The early 1290s proved to be the turning-point in the reign and in Edward's fortunes. Increasing financial problems and domestic political tension, associated with the wars against the French and the Scots, replaced the more relaxed atmosphere of the 1270s and 1280s. It culminated in the crisis of 1297, but it is a measure of Edward's power and authority that although rebellion threatened, none actually rose in revolt—then, or at any other time—something that cannot be said of any of his predecessors since 1066, or of many of his successors.
On his tomb in Westminster abbey Edward is described famously as the ‘hammer of the Scots’. But this is far from the truth. He acted as arbitrator between the claimants to the Scottish throne (the Great Cause of 1291–2), but on the understanding that he be accepted as feudal overlord of the kingdom. The throne was adjudged to John Balliol, rather than his chief rival, Robert Bruce, and Edward's attempts to secure Balliol and exercise his overlordship proved to be the beginning of the long-drawn-out Scottish War of Independence. The campaign of 1296 was intended to be as decisive as the conquest of Wales. Edward was victorious, symbolically removed the ‘stone of destiny’ from Scone to Westminster abbey, and established his own administration. But it was only a temporary settlement and Edward soon found himself in something of a medieval Vietnam from which he could not withdraw. He lived to see Robert Bruce crowned king in 1306, and it is highly indicative of his dogged determination that he should die leading yet another expedition to Scotland in 1307.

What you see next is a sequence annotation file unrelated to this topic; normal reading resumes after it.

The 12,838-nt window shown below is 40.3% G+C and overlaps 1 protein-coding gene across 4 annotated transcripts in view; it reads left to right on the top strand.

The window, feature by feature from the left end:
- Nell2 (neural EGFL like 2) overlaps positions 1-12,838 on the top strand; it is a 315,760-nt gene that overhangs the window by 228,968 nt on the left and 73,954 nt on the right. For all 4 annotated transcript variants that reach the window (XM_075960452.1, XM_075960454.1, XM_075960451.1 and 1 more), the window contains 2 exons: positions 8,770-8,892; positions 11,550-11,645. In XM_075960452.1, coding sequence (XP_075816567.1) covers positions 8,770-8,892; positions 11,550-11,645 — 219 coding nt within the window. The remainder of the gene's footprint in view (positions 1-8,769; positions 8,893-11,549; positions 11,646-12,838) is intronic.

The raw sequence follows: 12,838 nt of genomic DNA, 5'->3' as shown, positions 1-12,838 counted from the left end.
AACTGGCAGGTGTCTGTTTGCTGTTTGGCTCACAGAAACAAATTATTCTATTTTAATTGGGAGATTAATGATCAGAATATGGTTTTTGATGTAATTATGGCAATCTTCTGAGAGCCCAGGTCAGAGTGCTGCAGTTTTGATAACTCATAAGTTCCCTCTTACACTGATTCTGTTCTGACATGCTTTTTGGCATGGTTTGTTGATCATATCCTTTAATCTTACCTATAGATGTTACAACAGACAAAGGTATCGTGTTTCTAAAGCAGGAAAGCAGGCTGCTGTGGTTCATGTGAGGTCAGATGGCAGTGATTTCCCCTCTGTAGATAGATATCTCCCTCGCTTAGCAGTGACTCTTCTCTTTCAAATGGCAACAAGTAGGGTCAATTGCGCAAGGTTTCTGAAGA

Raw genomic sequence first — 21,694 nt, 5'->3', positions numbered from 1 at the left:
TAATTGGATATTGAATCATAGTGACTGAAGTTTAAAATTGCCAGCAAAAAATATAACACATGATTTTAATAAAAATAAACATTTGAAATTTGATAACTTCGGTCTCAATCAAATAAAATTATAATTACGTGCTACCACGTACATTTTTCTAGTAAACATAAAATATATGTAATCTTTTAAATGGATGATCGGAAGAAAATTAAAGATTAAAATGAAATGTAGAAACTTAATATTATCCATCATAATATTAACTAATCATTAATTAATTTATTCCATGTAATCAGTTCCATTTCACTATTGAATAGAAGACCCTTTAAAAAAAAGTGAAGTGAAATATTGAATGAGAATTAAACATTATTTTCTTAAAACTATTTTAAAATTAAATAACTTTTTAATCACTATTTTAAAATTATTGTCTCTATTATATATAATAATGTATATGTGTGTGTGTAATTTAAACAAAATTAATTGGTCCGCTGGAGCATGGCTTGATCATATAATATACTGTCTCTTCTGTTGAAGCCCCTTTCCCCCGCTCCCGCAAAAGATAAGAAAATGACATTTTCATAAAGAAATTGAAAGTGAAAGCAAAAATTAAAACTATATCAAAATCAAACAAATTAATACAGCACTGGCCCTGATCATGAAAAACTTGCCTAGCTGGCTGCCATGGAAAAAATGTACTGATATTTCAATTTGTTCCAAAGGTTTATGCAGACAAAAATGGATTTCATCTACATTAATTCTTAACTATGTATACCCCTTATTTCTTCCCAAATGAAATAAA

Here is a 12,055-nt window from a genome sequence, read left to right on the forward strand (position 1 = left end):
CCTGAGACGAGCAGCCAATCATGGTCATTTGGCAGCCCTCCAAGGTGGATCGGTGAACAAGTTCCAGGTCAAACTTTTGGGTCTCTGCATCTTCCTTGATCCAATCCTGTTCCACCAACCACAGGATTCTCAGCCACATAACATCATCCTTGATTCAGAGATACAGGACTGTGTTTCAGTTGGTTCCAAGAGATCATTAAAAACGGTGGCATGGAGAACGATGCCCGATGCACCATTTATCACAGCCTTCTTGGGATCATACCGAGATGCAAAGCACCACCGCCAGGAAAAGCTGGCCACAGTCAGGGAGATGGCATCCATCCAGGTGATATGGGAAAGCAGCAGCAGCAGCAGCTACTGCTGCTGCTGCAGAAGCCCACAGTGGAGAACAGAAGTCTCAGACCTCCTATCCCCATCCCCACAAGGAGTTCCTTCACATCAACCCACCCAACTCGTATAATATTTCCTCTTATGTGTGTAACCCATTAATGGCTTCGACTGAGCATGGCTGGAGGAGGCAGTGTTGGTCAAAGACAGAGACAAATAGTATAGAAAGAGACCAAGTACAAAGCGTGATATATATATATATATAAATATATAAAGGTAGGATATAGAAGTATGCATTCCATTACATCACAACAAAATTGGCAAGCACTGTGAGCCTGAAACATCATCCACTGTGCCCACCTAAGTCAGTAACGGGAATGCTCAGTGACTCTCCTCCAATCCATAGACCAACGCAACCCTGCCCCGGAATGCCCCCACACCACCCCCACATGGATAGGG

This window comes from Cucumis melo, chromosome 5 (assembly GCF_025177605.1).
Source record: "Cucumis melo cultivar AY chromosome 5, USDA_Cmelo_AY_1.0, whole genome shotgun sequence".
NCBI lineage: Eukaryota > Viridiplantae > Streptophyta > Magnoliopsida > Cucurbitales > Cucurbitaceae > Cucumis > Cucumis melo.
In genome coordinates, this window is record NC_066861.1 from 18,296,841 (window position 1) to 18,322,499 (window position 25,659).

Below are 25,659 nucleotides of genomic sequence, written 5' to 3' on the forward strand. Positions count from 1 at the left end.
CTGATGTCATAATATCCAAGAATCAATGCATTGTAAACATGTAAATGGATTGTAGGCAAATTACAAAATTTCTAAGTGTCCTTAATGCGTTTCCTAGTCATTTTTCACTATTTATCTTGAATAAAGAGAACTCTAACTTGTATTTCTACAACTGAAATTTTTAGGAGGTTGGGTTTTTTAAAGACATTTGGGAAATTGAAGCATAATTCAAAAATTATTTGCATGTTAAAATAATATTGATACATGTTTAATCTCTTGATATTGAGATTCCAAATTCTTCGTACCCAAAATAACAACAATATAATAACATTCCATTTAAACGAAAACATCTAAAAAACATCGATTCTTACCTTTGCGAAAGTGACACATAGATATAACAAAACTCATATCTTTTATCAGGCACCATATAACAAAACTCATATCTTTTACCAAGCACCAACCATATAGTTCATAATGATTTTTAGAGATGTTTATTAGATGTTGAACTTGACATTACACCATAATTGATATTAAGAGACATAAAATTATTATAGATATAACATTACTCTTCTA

Edward ‘Longshanks’ was physically impressive and even in old age retained his physical presence. He stood head and shoulders above most men: when his tomb was opened in 1774, the body was measured at 6 feet 2 inches. He met most of the contemporary expectations of a king. He was a very able soldier and general, who possessed considerable courage. He was also a very competent organizer who, like his great-uncle Richard I, appreciated the importance of supply and transport. His military career was notable, although his victories against the Montfortians and the Welsh need to be balanced against defeats by the Scots and French. In most ways he lived up to the chivalric ideals of his age. As a young man, in particular, he was conspicuous for his enthusiasm for tournaments and other chivalric pursuits, and his devotion to the crusading cause is especially notable. (He took the cross again in 1287, but the matter of the Scottish succession and the outbreak of war with France unhinged all plans for departure.) But he could be cruel, as when he imprisoned Bruce's sister Mary, the countess of Buchan, in apparently inhuman conditions in 1306. He may well have sought to make a public example of them, and by then the Scottish war had become extremely savage. His violent temper, shared with his Angevin predecessors, may also have contributed. An account book records the cost of repairs to his daughter Elizabeth's coronet in 1297 after Edward had hurled it into the fire. And on one occasion he even assaulted his eldest son and heir, the future Edward II, tearing out his hair.